LEXINGTON, Ky. (Feb. 4, 2022) — When Aaron George first joined the Bluegrass Debate Coalition (BDC) in September 2021, he was feeling nervous to start something new yet excited to meet other kids. Toward the end of that debate season, he walked away with more confidence, more friends and more debate accolades than he had expected.
The SCAPA (School for the Creative and Performing Arts) at Bluegrass fifth grader is one of many students across the state taking advantage of a first-of-its-kind project. The BDC, overseen by the University of Kentucky's championship Intercollegiate Debate Team housed in the College of Communication and Information, launched in September 2020. The organization works with Kentucky schools to make competitive debate available to all elementary, middle and high school students. Its goal is to increase academic performance, enrich college and career opportunities and provide the intellectual and networking tools for youth to thrive as active, responsible leaders in their communities.
For Aaron, the BDC presented a fun challenge and a way to overcome the loneliness he felt from two years of online schooling. What started out as a once-a-week after-school activity quickly became a daily passion where he spent several hours a week practicing the basics of debate with his classmates.
These workshops and Aaron’s performing arts educational background have laid the foundation for his debate success. Although he attends SCAPA, which boasts 24 consecutive years as the Kentucky High School Speech League’s Junior State Speech Champion, SCAPA’s program is for middle school students and doesn’t focus on debate. As an elementary student interested in debate, Aaron had to find another way to compete. Joining the BDC gave him a way to use the drama skills he gained from SCAPA to perform well as a debater. Despite Aaron not being part of the school’s program, SCAPA Principal Beth Randolph has praised the excellent student he is and his success with debate, wishing him luck in his future competitions.
Through the BDC, Aaron was able to meet kids his age who helped facilitate his growth not only as a scholar but as a person as well. His mother, Lisa George, said what once used to be a sensitivity to not accepting other people’s way of thinking has turned into carefully crafted arguments using supporting evidence. Since her son joined the BDC, she said the most important lesson he has learned has been about “being considerate, a good person and a good citizen.”
“I have learned how to boost my confidence, how to be more helpful toward other people and how to not worry about being perfect and just try my best,” Aaron said. “I was able to build confidence among my team. Like I knew that I had a good team to back me up during debates, so what happened was that I built more friendships in the debate. They’re all teammates, friends and comrades to me. They’re all people who help me get through these debates that I do.”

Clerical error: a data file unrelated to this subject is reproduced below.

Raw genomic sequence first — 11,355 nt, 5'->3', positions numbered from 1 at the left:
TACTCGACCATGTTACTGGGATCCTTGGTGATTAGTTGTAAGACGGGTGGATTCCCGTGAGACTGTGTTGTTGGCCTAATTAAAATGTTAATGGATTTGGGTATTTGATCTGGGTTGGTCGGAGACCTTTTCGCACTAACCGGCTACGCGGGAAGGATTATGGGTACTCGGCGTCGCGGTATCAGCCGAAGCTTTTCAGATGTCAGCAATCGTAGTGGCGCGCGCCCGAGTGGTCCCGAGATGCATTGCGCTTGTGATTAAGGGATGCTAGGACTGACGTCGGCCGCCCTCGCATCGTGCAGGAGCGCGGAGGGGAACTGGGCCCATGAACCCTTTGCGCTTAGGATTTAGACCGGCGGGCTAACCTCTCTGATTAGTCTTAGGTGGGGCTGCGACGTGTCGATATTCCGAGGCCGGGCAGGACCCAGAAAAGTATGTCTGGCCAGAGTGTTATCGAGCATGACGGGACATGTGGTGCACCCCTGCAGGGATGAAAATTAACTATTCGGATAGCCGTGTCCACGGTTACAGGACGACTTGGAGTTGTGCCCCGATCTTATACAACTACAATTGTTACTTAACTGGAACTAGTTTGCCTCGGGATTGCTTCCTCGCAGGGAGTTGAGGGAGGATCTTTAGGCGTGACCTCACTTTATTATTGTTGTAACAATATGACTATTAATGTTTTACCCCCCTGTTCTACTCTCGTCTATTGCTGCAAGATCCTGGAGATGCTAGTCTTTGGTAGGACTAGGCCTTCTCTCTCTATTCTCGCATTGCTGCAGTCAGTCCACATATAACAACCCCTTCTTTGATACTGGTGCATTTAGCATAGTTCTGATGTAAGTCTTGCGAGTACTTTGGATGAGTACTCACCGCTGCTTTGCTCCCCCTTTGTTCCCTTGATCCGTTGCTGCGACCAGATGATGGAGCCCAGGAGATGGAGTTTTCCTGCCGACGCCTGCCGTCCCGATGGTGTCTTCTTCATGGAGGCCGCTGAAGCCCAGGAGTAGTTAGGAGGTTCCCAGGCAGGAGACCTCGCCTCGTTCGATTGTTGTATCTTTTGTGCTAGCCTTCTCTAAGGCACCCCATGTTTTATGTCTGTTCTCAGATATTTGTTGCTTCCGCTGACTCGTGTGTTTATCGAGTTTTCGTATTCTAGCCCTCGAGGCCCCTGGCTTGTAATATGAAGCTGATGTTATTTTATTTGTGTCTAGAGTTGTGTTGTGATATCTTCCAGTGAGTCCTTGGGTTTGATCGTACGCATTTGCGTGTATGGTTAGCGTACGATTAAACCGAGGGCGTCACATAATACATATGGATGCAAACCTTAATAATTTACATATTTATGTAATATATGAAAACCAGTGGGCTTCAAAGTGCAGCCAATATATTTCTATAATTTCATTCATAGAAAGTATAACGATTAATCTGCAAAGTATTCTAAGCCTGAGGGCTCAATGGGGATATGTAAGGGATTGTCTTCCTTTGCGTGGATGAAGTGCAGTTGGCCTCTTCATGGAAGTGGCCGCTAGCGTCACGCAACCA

Learning how to work well with others is what led Aaron to a team-winning streak. After recruiting his childhood friend to debate as his teammate, the pair went on to win first place as a team during their first debate, the BDC’s All Hallow’s Eve. They then competed in the Wilson Wyatt Debate League and the BDC’s Fall Classic against older students where they placed second and first as a team, respectively. Most recently, Aaron debated with a different teammate to place second in the BDC New Year’s Resolution contest.
Although Aaron has been a valuable teammate, his debate skills as an individual are also award-winning. In his debut debate, he placed sixth on the Top 10 Speaker’s list. In the Wilson Wyatt debate, he placed eighth. In the Fall Classic, he placed first among middle and high schoolers. And in the New Year’s Resolution contest, he won first place in the crossfire individual debate and first place overall best speaker.
To date, Aaron has consistently been among the highest ranked speakers in his debates and has won every single debate he has done except one, leaving him with a 12-1 record. He has racked up impressive recognition throughout the first half of the debate season and is expected to shine even more leading up to the regional championship tournament in March.
“Aaron is so deserving of recognition and respect,” Bill Eddy, director of the BDC, said. “He works hard, takes coaching really well and he is just a great person to have around. I am glad that debate is one of his activities to feel valued and respected and less stressed—giving him something fun to look forward to.”
Despite being on a winning streak, Aaron knows he still has a lot to learn. But seeing as his favorite part of the BDC is having fun with his friends and his lessons, he’s looking forward to sticking with debate for years to come.
To learn more about the BDC, visit https://bluegrassdebate.org/.
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